Mozilla claims Google has made YouTube perform worse on Edge and Firefox

Mozilla's Technical Program Manager has suggested that Google’s recent design refresh of YouTube performs worse on Mozilla Firefox and Microsoft Edge, the two biggest competitors to Google’s own Chrome web browser.

The accusation, which was posted on Twitter, suggests that YouTube’s webpages load five times slower in Firefox and Edge compared to Chrome.

Chris Peterson, the Program Manager who made the claim, suggests that this is down to YouTube’s recent redesign, which uses Google’s Polymer technology.

Unfair advantage?

When it launched the redesign, Google claimed the use of its Polymer library would help with “quicker feature development”. The redesign uses the deprecated Shadow DOM v0 API, which is only available in Chrome.

Cynics will suggest that Google has purposefully done this so that YouTube viewers will use its Chrome web browser (or YouTube app) to get the best experience.

However, others will argue that it’s fair enough that Google makes a service which it owns run better on its own software, using technology that it has designed.

It’s interesting that this issue has been called out by Mozilla, rather than Microsoft. Microsoft uses its own advantages to push Edge, such as having it come pre-installed with Windows 10. Google has yet to comment.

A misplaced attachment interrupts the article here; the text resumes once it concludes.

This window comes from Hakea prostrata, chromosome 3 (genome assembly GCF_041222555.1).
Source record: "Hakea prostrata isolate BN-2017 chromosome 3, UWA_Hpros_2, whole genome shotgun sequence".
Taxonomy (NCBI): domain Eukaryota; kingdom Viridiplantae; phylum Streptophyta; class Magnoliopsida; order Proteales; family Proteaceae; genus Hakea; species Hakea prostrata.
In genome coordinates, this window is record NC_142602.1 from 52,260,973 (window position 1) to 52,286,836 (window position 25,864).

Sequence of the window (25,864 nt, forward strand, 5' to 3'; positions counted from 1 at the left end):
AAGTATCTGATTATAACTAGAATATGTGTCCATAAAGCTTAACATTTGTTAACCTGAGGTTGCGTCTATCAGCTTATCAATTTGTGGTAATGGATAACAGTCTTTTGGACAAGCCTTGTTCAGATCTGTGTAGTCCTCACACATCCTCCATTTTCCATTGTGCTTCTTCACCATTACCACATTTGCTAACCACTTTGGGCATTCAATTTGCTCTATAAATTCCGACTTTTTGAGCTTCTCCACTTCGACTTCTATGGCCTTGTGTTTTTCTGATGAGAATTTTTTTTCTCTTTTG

Meanwhile, Peterson offers some suggestions to Firefox and Edge users on how to get better YouTube performance. There's a Firefox extension called YouTube Classic, which reverts YouTube to its pre-Polymer design, while Edge users can use the Tampermonkey extension.

Via Neowin

Matt Hanson
Managing Editor, Core Tech

Matt is TechRadar's Managing Editor for Core Tech, looking after computing and mobile technology. Having written for a number of publications such as PC Plus, PC Format, T3 and Linux Format, there's no aspect of technology that Matt isn't passionate about, especially computing and PC gaming. He’s personally reviewed and used most of the laptops in our best laptops guide - and since joining TechRadar in 2014, he's reviewed over 250 laptops and computing accessories personally.